Several family members of the nine people killed at Charleston's Emanuel African Methodist Episcopal Church balanced their grief with forgiveness at Dylann Roof’s first court appearance this afternoon.
“I forgive you,” the daughter of victim Ethel Lance, 70, said through tears to Roof, who appeared at the bond hearing via video-conferencing from jail. "You took something very precious from me and I will never talk to her ever again. I will never be able to hold her again. But I forgive you. And have mercy on your soul."
Felicia Sanders, the mother of the slain Tywanza Sanders, 26, said, "We welcomed you Wednesday night in our bible study with open arms."
"Every fiber in my body hurts," Sanders said. "And I'll never be the same."
Alana Simmons, granddaughter of victim Daniel Simmons Sr., 74, said, "Although my grandfather and the other victims died at the hands of hate, this is proof everyone's plea for your soul is proof that they lived and loved and their legacies will live and love. So hate won't win and I just want to thank the court for making sure that hate doesn't win."
Bethane Middleton Brown, the sister of Rev. DePayne Middleton-Doctor said, “For me, I am a work in progress. And I acknowledge I am very angry. But one thing that she's always joined in our family with is that she taught me that we are the families that love built. We have no room for hate so we have to forgive. I pray God on your soul and I also thank god that I will be around when your judgment day comes with him. May God bless you."
"I forgive you," said Anthony Thompson, the husband of slain Myra Thompson, 59. "But we would like you to take this opportunity to repent. Repent, confess, give your life to the one who matters most: Christ. So that he can change it, can change your ways no matter what happened to you and you'll be OK. Do that and you'll be better off than what you are right now."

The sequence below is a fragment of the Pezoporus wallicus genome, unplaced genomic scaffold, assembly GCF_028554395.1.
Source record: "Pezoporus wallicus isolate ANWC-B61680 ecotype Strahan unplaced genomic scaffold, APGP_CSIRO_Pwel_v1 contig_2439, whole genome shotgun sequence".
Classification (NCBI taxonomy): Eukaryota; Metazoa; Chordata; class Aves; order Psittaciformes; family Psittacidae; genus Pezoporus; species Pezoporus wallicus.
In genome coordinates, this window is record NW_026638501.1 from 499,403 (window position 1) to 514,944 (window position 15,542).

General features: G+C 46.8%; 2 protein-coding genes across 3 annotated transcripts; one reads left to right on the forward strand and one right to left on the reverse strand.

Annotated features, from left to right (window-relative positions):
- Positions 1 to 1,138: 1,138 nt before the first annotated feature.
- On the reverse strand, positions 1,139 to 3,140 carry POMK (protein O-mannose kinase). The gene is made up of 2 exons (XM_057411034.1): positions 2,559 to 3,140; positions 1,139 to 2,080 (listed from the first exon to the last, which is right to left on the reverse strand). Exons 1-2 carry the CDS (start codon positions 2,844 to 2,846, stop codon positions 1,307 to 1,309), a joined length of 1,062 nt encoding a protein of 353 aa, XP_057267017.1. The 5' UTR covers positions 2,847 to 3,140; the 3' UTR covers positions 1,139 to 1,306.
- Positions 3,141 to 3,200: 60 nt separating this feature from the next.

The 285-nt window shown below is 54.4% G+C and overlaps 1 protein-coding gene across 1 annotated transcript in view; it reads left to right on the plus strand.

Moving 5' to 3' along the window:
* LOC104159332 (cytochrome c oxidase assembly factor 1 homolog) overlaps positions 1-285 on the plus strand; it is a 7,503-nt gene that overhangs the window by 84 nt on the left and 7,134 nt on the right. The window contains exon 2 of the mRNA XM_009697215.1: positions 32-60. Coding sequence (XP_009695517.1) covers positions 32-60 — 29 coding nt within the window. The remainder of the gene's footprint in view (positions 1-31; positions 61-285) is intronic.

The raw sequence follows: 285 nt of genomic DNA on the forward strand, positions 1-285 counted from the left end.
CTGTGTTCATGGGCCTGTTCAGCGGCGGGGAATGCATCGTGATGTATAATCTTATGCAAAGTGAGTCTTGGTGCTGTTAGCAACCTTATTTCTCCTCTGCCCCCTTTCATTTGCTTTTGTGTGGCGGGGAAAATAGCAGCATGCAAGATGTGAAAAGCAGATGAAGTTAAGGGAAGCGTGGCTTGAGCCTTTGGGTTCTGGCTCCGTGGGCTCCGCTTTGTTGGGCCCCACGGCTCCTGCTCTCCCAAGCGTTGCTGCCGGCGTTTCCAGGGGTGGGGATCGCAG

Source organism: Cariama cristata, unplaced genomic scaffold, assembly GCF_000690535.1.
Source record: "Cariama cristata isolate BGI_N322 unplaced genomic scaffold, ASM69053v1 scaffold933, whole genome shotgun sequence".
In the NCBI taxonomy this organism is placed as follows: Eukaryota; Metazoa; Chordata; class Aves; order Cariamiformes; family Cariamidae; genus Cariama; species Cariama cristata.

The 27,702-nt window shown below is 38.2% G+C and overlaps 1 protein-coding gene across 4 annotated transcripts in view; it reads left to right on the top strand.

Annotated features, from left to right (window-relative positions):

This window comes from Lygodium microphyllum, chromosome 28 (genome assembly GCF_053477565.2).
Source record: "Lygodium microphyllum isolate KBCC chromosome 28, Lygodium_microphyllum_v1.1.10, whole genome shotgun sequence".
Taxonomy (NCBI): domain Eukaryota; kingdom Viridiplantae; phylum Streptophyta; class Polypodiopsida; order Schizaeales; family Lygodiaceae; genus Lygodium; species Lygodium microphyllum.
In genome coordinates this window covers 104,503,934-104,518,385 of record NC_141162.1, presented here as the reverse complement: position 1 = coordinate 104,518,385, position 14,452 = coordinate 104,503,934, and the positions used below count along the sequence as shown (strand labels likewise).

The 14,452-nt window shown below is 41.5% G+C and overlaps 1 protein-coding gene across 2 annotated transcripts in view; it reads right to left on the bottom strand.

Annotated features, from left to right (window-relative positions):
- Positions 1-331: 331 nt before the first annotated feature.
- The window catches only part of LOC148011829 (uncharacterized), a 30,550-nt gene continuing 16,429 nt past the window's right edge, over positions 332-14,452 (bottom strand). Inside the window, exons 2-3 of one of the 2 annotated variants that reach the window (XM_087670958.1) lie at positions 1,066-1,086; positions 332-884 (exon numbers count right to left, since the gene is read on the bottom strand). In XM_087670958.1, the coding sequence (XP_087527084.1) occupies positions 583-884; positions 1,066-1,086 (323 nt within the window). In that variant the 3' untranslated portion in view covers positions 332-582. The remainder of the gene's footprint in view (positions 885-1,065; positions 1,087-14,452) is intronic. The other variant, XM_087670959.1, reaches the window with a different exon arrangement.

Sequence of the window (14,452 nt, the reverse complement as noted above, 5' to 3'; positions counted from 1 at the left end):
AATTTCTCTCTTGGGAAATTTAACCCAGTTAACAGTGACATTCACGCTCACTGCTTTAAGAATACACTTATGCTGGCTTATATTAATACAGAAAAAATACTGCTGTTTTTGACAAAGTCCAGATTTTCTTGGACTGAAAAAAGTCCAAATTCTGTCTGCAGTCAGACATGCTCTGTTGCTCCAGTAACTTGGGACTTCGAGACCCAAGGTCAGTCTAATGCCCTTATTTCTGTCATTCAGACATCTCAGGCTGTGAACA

The Justice Department said today it is expediting a $29 million grant to go toward victim assistance in Charleston.
Judge James Gosnell, before asking relatives whether they wanted to comment, opened Roof's hearing with a lengthy statement, calling for strength for the victims' families and the family of the alleged shooter.
“There are victims on this young man’s side of the family," Gosnell said. “We must find it in our heart…to help his family as well.”
Roof stood expressionless. He was cuffed with two heavily armed guards behind him.
Roof has been charged with nine counts of murder and possession of a firearm during the commission of a violent crime, according to the Charleston Police Department. Roof was ineligible for bond on the murder charges in Gosnell’s court, by state law. But the judge set $1 million bond on the single weapons charge.
Friday evening, Roof's family released a statement expressing their "deepest sympathies and condolences to families of the victims."
"Words cannot express our shock, grief, and disbelief as to what happened that night. We are devastated and saddened by what occurred," the statement said.
"We have all been touched by the moving words from the victims’ families offering God’s forgiveness and love in the face of such horrible suffering."
Roof, 21, allegedly confessed to killing nine people at the Charleston church Wednesday night, according to a law enforcement source briefed on the investigation.
"We are getting cooperation at this point," the official told ABC News today.
Interviews with Roof are ongoing, the official said.
He has been assigned public defender Ashley Pennington, according to court personnel. Pennington has not responded to ABC News' request for comment.
Roof’s next court appearances are scheduled for Oct. 23 and Feb. 5, 2016.